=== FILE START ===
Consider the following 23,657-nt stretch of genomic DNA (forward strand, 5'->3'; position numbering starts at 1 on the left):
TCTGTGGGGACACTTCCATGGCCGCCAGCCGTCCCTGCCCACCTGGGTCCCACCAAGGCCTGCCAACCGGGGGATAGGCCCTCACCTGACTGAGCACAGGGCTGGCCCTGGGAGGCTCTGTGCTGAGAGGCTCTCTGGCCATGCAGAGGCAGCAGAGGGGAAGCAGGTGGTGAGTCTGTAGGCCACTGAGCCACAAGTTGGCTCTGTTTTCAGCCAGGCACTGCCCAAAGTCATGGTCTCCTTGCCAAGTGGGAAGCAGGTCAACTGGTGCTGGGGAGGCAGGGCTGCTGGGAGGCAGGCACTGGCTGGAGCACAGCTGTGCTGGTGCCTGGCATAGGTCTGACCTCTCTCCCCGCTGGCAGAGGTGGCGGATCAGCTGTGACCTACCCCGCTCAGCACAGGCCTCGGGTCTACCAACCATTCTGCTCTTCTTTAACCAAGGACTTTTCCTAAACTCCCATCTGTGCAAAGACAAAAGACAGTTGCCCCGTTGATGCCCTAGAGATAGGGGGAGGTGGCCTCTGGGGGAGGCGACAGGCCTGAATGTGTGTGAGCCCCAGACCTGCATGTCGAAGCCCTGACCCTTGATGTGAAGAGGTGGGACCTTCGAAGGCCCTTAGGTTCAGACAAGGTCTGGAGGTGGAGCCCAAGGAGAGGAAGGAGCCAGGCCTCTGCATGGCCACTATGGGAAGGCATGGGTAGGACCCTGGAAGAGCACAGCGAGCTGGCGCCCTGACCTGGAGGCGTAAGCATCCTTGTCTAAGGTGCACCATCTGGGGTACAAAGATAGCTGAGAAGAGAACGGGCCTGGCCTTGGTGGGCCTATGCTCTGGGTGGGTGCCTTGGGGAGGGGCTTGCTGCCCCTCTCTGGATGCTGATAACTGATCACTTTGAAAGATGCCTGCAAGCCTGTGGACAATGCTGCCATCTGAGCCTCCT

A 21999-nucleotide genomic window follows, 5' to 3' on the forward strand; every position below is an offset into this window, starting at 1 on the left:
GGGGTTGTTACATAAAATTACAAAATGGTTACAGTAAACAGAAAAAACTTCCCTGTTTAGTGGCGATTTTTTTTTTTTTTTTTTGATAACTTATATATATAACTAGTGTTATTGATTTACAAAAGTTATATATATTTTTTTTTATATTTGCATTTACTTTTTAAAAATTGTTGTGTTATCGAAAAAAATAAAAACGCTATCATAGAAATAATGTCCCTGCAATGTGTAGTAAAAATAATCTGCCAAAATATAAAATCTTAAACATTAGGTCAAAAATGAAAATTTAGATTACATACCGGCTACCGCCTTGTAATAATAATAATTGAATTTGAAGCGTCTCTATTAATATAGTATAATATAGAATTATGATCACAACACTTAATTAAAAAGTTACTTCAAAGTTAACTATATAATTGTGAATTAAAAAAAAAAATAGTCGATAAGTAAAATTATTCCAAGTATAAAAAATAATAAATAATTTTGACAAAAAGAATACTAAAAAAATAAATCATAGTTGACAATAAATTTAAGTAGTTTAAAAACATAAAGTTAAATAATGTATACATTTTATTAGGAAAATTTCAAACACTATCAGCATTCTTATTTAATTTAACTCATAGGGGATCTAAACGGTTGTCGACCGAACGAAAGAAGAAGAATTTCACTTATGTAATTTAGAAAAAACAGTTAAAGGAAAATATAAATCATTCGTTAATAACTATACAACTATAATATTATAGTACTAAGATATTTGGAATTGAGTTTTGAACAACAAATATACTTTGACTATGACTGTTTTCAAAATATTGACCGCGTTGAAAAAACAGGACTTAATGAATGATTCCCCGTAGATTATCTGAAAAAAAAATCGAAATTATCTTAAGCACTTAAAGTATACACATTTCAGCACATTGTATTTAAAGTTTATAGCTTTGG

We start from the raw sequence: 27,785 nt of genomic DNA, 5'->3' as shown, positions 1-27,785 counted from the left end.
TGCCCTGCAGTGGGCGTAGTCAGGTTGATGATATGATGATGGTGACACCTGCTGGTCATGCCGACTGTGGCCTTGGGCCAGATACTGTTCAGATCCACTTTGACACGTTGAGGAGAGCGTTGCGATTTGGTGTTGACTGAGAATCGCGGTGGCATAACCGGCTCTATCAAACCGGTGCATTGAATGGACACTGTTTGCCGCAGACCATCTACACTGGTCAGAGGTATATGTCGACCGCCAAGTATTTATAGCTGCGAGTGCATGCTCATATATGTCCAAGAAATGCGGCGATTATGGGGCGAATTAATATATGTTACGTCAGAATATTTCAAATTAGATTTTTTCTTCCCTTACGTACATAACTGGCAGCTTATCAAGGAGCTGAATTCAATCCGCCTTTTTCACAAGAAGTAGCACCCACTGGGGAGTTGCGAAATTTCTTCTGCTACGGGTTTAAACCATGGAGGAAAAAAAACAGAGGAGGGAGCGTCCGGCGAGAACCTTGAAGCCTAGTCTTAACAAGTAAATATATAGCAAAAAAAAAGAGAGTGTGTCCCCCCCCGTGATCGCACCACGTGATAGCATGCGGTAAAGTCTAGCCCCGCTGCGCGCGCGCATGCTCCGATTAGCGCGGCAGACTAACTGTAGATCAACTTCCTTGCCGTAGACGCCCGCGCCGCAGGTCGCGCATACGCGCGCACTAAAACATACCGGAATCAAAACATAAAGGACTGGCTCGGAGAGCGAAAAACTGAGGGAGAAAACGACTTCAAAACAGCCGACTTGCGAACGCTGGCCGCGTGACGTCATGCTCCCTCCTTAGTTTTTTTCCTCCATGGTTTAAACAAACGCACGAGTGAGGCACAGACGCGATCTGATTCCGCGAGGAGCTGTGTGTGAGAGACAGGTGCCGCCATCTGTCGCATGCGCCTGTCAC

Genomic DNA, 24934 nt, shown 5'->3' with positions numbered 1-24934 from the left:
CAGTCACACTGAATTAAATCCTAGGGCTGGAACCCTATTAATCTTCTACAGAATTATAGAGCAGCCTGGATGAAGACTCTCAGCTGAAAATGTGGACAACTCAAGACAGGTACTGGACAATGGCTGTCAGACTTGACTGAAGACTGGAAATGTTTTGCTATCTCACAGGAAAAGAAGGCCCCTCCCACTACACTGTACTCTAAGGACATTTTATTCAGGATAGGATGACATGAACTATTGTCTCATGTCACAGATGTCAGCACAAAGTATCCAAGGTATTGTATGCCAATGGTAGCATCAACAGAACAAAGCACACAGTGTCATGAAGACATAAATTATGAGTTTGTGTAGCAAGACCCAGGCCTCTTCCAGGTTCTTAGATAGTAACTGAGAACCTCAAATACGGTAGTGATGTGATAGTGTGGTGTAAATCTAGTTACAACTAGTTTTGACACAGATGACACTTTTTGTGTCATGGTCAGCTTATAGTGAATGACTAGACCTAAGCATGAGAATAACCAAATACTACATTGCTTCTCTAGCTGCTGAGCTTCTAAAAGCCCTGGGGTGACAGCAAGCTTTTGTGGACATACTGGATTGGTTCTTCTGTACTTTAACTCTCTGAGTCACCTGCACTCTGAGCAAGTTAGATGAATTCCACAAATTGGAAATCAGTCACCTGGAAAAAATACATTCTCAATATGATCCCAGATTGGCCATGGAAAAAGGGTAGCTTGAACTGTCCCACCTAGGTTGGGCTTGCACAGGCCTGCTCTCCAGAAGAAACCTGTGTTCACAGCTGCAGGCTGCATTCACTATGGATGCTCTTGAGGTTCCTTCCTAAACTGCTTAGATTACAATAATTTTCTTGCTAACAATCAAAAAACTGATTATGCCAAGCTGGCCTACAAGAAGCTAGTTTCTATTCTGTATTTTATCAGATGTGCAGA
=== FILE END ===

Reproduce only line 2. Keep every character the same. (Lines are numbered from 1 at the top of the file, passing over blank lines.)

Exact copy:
TCTGTGGGGACACTTCCATGGCCGCCAGCCGTCCCTGCCCACCTGGGTCCCACCAAGGCCTGCCAACCGGGGGATAGGCCCTCACCTGACTGAGCACAGGGCTGGCCCTGGGAGGCTCTGTGCTGAGAGGCTCTCTGGCCATGCAGAGGCAGCAGAGGGGAAGCAGGTGGTGAGTCTGTAGGCCACTGAGCCACAAGTTGGCTCTGTTTTCAGCCAGGCACTGCCCAAAGTCATGGTCTCCTTGCCAAGTGGGAAGCAGGTCAACTGGTGCTGGGGAGGCAGGGCTGCTGGGAGGCAGGCACTGGCTGGAGCACAGCTGTGCTGGTGCCTGGCATAGGTCTGACCTCTCTCCCCGCTGGCAGAGGTGGCGGATCAGCTGTGACCTACCCCGCTCAGCACAGGCCTCGGGTCTACCAACCATTCTGCTCTTCTTTAACCAAGGACTTTTCCTAAACTCCCATCTGTGCAAAGACAAAAGACAGTTGCCCCGTTGATGCCCTAGAGATAGGGGGAGGTGGCCTCTGGGGGAGGCGACAGGCCTGAATGTGTGTGAGCCCCAGACCTGCATGTCGAAGCCCTGACCCTTGATGTGAAGAGGTGGGACCTTCGAAGGCCCTTAGGTTCAGACAAGGTCTGGAGGTGGAGCCCAAGGAGAGGAAGGAGCCAGGCCTCTGCATGGCCACTATGGGAAGGCATGGGTAGGACCCTGGAAGAGCACAGCGAGCTGGCGCCCTGACCTGGAGGCGTAAGCATCCTTGTCTAAGGTGCACCATCTGGGGTACAAAGATAGCTGAGAAGAGAACGGGCCTGGCCTTGGTGGGCCTATGCTCTGGGTGGGTGCCTTGGGGAGGGGCTTGCTGCCCCTCTCTGGATGCTGATAACTGATCACTTTGAAAGATGCCTGCAAGCCTGTGGACAATGCTGCCATCTGAGCCTCCT